Hitherto, referring to FIGS. 5 through 12, the network bridge apparatus according to an example embodiment has been described. Since detailed contents of the example embodiments described referring to FIGS. 1 through 4 can be applied to the network bridge apparatus according to an example embodiment, hereinafter, description of detailed contents associated with the network bridge apparatus will be omitted.

An aspect of example embodiments also provides a frame transmission method capable of satisfying a requirement for reduced time delay required in a real-time application, by securing precision of data of an Ethernet frame header via a CRC header using a header CRC flag included in the Ethernet frame and a header CRC as well as selectively performing CRC on an entire Ethernet frame.

According to an aspect of example embodiments, a function of precisely measuring a distance between a content provider and a content receiver on a network is also supported by forwarding a distance measurement frame with a top priority. Accordingly, digital rights management (DRM) with respect to contents provided in real-time may be effectively supported.

According to an aspect of example embodiments, an additional function associated with real-time applications is also effectively supported. Further, compatibility with a conventional Ethernet bridge apparatus is maintained. Also, via this, flexibility and expandability of an Ethernet network may be secured in a residential Ethernet.

According to an aspect of example embodiments, in embodying the network bridge apparatus, a state transition counter is compared with a threshold determined by probability computation to perform a transition of a state, thereby more precisely forwarding a frame.

A number of examples have been described above. Nevertheless, it will be understood that various modifications may be made. For example, suitable results may be achieved if the described techniques are performed in a different order and/or if components in a described system, architecture, device, or circuit are combined in a different manner and/or replaced or supplemented by other components or their equivalents. Accordingly, other implementations are within the scope of the following claims.

Claims (7)

What is claimed is:
1. A method of transmitting an Ethernet frame via a network bridge, the method comprising:
receiving the Ethernet frame from a previous node;
verifying whether the Ethernet frame is a distance measurement frame for measuring a network distance between a sender and a receiver, by referring to a header of the Ethernet frame; and
forwarding the distance measurement frame with a top priority when the Ethernet frame is verified to be the distance measurement frame as a result of the verification.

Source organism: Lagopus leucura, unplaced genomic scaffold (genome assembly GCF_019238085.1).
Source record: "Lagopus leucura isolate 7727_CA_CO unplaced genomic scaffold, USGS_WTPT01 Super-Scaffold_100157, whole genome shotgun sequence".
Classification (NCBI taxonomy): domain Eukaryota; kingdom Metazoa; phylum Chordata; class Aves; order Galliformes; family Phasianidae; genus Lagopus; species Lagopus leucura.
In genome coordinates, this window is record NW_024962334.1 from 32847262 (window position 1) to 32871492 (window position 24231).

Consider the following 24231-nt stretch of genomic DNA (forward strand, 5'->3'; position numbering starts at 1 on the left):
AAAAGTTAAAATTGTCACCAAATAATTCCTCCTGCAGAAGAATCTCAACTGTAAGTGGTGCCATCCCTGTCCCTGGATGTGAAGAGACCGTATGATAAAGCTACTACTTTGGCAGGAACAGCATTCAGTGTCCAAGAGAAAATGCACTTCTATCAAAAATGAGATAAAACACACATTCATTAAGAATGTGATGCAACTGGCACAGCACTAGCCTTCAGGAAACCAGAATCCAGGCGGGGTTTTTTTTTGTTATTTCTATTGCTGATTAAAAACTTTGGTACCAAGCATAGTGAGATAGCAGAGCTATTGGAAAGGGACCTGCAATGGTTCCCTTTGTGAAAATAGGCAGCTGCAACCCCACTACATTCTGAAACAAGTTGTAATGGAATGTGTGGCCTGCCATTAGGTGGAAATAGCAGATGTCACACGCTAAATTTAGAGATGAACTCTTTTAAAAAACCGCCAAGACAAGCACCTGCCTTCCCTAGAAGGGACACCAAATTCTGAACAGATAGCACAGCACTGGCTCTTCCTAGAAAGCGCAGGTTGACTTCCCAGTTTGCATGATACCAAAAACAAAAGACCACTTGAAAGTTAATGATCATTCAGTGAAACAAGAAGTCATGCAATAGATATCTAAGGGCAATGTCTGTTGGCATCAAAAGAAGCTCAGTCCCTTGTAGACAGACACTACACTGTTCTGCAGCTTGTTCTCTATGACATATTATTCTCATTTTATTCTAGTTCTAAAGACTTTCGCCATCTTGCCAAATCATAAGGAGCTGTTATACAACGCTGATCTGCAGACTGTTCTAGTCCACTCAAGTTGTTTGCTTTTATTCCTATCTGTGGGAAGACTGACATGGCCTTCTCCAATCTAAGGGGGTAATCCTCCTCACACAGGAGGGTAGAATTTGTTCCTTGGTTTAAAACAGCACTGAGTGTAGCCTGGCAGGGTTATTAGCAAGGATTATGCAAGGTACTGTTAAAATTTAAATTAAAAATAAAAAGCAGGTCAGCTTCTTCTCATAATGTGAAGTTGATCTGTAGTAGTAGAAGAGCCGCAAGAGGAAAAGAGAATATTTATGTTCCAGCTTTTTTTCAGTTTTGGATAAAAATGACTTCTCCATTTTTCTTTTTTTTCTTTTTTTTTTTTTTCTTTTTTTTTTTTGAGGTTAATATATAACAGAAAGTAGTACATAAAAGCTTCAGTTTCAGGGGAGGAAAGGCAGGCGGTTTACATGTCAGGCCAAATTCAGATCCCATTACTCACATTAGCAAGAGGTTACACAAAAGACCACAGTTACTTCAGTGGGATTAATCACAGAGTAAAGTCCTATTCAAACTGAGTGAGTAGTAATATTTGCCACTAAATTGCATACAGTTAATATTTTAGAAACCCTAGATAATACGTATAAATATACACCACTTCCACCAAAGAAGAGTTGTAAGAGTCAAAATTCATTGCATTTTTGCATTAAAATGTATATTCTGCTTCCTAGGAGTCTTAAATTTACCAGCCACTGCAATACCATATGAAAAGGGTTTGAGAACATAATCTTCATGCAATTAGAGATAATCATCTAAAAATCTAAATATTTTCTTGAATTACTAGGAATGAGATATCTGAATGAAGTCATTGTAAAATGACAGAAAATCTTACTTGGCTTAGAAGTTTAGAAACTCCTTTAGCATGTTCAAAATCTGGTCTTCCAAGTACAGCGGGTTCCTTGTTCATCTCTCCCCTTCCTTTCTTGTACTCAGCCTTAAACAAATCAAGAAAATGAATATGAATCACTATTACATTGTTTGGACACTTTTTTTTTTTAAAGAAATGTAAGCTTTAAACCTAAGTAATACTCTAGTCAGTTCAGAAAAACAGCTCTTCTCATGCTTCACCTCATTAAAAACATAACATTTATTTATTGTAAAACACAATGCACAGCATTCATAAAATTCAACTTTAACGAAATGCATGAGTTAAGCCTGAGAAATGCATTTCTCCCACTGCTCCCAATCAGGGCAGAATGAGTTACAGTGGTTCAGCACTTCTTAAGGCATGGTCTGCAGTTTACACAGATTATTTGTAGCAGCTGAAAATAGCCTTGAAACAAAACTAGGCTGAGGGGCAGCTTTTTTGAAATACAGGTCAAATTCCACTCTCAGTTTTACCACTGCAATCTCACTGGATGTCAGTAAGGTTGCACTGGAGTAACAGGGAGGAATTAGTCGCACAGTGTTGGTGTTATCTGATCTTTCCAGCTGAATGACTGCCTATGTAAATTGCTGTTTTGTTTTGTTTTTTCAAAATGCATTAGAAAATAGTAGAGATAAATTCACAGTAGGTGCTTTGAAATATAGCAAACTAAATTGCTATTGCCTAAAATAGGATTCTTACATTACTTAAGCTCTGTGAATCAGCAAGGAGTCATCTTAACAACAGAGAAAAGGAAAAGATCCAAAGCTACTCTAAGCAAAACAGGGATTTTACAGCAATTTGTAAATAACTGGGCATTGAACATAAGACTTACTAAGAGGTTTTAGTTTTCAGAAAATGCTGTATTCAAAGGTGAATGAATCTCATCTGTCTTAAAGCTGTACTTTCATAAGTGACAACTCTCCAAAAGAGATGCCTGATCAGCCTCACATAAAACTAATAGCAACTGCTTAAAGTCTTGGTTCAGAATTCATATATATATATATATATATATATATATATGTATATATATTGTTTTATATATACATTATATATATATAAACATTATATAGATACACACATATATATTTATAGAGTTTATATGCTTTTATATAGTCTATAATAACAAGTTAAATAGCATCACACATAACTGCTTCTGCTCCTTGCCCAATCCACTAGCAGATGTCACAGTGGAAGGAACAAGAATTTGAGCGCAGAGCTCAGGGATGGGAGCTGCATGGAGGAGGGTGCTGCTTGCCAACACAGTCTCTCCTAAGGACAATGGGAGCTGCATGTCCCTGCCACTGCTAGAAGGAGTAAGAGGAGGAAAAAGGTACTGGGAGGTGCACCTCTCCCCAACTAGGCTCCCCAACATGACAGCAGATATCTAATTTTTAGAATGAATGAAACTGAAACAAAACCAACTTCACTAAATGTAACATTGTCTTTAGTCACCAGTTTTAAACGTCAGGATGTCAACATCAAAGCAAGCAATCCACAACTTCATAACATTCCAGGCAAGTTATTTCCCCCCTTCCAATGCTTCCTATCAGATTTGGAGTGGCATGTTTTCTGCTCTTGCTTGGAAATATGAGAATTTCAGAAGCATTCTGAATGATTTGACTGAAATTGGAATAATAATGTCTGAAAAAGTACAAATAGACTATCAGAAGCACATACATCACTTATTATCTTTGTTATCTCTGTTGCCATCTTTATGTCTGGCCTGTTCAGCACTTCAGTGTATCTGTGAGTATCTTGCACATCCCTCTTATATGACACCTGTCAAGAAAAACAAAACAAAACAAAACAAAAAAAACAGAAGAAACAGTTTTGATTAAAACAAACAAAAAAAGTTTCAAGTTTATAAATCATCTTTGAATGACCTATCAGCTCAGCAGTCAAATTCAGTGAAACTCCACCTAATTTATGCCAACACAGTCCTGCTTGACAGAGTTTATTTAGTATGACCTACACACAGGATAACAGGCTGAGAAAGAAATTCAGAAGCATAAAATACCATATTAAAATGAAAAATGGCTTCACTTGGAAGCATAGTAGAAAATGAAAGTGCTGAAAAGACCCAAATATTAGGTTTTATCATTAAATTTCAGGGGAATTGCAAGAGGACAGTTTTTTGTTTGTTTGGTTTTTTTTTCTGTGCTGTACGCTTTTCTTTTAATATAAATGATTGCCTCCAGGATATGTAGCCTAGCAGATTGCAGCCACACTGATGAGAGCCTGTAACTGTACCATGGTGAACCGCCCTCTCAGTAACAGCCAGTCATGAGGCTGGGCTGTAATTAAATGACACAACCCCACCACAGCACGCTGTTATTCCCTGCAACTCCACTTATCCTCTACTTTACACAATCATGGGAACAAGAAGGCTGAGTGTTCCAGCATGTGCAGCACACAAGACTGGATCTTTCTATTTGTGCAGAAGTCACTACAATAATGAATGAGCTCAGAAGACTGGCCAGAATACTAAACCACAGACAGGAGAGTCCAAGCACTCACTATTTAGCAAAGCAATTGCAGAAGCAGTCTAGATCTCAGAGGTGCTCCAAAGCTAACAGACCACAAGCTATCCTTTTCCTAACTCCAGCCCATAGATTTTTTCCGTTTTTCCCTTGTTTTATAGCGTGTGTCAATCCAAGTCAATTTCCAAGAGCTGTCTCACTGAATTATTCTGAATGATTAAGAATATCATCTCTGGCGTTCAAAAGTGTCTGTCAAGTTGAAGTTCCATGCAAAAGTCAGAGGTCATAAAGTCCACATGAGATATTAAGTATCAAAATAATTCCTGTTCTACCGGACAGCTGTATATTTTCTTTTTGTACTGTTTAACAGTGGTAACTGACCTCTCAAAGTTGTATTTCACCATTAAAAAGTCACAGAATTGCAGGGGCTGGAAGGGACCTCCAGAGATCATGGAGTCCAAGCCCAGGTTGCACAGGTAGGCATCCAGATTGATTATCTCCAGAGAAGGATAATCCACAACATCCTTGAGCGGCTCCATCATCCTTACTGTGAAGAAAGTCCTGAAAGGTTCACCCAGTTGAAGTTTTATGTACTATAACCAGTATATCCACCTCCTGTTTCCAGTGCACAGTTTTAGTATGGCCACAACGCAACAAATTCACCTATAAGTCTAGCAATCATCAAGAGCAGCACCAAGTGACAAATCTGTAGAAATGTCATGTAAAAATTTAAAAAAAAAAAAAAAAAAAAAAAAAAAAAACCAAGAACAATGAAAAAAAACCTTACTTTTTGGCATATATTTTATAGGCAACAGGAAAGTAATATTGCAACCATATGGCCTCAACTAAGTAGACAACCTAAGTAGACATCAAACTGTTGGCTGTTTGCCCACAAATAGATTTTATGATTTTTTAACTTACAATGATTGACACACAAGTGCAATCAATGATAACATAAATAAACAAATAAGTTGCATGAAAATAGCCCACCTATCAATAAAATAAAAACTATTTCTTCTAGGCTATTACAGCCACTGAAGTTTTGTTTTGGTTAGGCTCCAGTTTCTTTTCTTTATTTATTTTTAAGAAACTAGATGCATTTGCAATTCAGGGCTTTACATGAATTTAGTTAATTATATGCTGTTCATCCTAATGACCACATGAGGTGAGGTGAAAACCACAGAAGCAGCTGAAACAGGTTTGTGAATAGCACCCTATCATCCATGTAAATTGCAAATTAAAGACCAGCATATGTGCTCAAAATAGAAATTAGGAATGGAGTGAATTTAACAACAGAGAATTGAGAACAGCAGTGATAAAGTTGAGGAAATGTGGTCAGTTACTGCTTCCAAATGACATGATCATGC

2. The method of claim 1, wherein the forwarding the distance measurement frame comprises buffering the Ethernet frame being currently transmitted and preferentially forwarding the distance measurement frame, when an Ethernet frame being currently transmitted to a next node exists.
3. The method of claim 1, wherein the forwarding the distance measurement frame comprises forwarding the distance measurement frame to a source address of the distance measurement frame when an address of the network bridge is identical with a destination address of the distance measurement frame.
4. The method of claim 1, wherein the distance measurement frame comprises at least one of a ping frame transmitted from a service provider to a service receiver and a responsive ping frame transmitted from the service receiver to the service provider in response to the ping frame.
5. The method of claim 4, wherein the service provider comprises a media server and the service receiver comprises a media player.
6. The method of claim 1, wherein the Ethernet frame supports residential Ethernet.
7. A non-transitory computer-readable medium configured to record a program which, when executed by a computer, causes the computer to execute a method of transmitting an Ethernet frame via a network bridge, comprising:
receiving the Ethernet frame from a previous node;
verifying whether the Ethernet frame is a distance measurement frame for measuring a network distance between a sender and a receiver, by referring to a header of the Ethernet frame; and
forwarding the distance measurement frame with a top priority when the Ethernet frame is verified to be the distance measurement frame as a result of the verification.